All you need is love, sang the Beatles in the Swinging Sixties.
Cut to 2003. Director Aziz Mirza begs to differ with his cinematic offering on matrimony and life thereafter with Chalte Chalte, starring Shah Rukh Khan and Rani Mukerji. Unfortunately, the tale is as hackneyed as they come.
Raj is the owner of Raj Transport Company. Apart from getting in the driver's seat at the drop of a hat, he is also an ardent admirer of Sunny Deol's songs. Thanks to accidental coincidences -- we mean that literally -- he finds the lady of his dreams in Priya (Rani Mukerji) on a trip to the Maharashtra hill station Mahabaleshwar.
Now, she is from Greece and working her way up as a fashion designer. Her character sketch is all the originality the film can boast of.
Opposites attract. Chalk meets cheese, though Raj's losing of Priya's telephone number delays that a bit. But Priya is to be betrothed to Sameer (Jas Arora), a childhood friend, in Athens and won't give in to Raj's charms.
No regrets, for Raj will not let the woman of his dreams get away that easily. He follows her to Greece. After the perfunctory jaunt through Mikanos amusement parks, Priya discovers she too cares for Raj.
Mid-film climax -- the engagement is called off and the two are hitched.
A year later, marital bliss takes a hike. For whom do those wedding bells toll now? Priya, the perfectionist, cannot bear Raj's unpunctuality or his wet bath towel on the bed and shoes out of place. Raj cannot handle the nagging or the fact that Priya's family keeps comparing him with the more successful Sameer. Though domestic squabbles see the marriage head for hell's highway, the couple kisses and makes up soon enough.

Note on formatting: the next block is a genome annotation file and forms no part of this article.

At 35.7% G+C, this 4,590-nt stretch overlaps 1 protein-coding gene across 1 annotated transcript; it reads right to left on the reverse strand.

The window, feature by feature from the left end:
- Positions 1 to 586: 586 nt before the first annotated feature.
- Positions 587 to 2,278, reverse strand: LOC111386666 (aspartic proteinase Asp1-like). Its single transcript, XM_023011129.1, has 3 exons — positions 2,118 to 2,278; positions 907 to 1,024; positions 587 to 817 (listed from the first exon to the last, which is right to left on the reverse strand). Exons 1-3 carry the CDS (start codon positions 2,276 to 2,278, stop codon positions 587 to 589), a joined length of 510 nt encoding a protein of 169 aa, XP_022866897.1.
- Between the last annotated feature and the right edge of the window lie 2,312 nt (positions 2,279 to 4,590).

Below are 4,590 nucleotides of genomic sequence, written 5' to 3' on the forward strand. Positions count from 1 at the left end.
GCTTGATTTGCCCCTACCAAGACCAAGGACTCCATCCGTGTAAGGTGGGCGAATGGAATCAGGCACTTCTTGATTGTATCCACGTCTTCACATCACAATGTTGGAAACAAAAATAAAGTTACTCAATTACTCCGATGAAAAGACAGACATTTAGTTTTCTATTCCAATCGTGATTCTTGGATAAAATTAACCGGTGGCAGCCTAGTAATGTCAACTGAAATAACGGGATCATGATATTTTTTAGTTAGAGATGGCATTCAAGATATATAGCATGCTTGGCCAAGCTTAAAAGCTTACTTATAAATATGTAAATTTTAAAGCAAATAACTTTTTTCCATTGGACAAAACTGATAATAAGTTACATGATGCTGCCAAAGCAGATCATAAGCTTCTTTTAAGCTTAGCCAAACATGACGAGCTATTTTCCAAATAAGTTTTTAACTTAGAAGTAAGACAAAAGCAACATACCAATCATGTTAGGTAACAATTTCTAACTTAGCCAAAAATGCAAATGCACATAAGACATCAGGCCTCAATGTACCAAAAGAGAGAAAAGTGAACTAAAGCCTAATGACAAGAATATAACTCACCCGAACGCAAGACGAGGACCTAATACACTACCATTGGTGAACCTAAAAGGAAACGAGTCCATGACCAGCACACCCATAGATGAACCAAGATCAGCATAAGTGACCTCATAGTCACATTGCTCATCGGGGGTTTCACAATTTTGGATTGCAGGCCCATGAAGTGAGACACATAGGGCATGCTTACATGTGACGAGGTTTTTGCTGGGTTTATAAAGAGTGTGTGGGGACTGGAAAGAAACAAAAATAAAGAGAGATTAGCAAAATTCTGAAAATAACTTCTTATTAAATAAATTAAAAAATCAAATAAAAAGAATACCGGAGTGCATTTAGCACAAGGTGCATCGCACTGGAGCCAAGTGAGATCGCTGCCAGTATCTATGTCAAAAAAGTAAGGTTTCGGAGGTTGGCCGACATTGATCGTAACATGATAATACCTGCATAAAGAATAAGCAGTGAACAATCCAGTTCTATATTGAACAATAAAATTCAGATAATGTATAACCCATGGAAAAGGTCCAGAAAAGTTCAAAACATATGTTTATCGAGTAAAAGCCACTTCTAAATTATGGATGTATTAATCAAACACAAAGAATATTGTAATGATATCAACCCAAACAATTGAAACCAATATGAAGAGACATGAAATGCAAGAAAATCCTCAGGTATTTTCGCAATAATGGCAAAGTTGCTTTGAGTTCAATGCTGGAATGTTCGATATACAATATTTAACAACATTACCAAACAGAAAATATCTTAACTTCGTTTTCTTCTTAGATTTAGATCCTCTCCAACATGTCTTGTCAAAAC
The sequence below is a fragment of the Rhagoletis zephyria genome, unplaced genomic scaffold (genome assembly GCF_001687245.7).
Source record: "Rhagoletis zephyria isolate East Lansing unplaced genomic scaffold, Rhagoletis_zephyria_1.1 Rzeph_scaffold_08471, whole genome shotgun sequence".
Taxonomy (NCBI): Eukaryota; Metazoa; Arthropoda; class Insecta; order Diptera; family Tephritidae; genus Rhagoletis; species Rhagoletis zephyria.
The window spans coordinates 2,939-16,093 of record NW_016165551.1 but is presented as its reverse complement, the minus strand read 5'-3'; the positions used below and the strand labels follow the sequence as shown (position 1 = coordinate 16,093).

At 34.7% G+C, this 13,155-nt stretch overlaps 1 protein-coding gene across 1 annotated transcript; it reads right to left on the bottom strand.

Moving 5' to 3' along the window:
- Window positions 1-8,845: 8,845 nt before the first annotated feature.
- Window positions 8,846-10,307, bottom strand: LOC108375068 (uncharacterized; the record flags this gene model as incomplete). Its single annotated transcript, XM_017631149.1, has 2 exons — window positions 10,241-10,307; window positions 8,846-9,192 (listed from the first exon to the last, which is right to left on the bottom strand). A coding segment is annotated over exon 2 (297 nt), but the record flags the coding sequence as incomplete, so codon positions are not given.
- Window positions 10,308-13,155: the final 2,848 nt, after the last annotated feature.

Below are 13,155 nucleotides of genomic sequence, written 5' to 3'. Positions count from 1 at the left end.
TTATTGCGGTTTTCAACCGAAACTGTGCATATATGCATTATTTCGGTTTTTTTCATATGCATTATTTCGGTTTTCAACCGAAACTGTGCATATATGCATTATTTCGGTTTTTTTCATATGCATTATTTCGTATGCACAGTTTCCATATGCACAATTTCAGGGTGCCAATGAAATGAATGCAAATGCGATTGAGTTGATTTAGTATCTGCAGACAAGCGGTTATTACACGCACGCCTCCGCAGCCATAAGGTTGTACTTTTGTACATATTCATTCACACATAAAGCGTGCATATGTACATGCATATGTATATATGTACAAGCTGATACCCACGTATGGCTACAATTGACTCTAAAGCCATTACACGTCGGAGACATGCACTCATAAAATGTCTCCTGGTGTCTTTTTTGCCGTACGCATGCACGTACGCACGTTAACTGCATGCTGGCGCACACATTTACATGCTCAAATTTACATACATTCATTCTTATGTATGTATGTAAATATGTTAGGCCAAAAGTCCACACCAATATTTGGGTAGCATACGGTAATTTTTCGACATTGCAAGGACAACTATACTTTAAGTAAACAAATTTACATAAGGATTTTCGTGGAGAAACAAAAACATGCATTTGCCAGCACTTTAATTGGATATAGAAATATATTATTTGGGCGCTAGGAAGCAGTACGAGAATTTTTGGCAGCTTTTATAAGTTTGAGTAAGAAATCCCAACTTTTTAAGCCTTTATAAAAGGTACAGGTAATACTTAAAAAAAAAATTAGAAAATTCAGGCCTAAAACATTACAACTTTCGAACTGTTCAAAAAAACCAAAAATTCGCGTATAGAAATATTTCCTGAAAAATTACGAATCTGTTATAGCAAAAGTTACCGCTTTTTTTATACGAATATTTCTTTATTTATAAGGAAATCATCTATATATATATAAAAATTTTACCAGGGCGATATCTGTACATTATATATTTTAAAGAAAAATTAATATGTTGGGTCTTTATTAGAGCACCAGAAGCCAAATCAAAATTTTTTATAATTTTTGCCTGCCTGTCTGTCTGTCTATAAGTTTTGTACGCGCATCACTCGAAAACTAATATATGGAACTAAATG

But matters reach the point of no return when Priya borrows Rs 15 lakh from Sameer to help Raj out of an impending insolvency. Hubby's pride takes a beating and he breaks bottles, shoos off guests at a party, and embarrasses and insults Priya in front of Sameer.
That is enough to have her packing and moving in with Anna Mausi (Lilette Dubey), who never approved of Raj anyway. Will she return? Will love find a way to make her stay?
Wait till the film's television rights have been bought to find out. Chalte Chalte rides on a wafer-thin plot. What could have been an interesting study of marital relations disintegrates into soppy fare. And the blame lies entirely with the exasperatingly predictable screenplay and tacky dialogue.
Shah Rukh hams and haws his way through the film -- biting his lip, crinkling his eyebrows -- it is oh-so-familiar. He is over the top, especially as the inebriated Raj who confronts the estranged wife.
Rani, looking like a million bucks, makes for an earnest and an endearing Priya. The rest of the cast's characterisations -- Johnny Lever's roadside drunk Nandu, Satish Shah's Gujarati Mannubhai or Bobby Darling, the ubiquitous gay character -- are too caricaturish for their own good. The humour is infuriatingly forced. And pointless.
After Phir Bhi Dil Hai Hindustani and Asoka, producers Dreamz Unlimited hoped for redemption with this film. That does not look like happening. But with all the product placements they have -- from Castrol engine oil to Pepsi -- they have probably broken even already.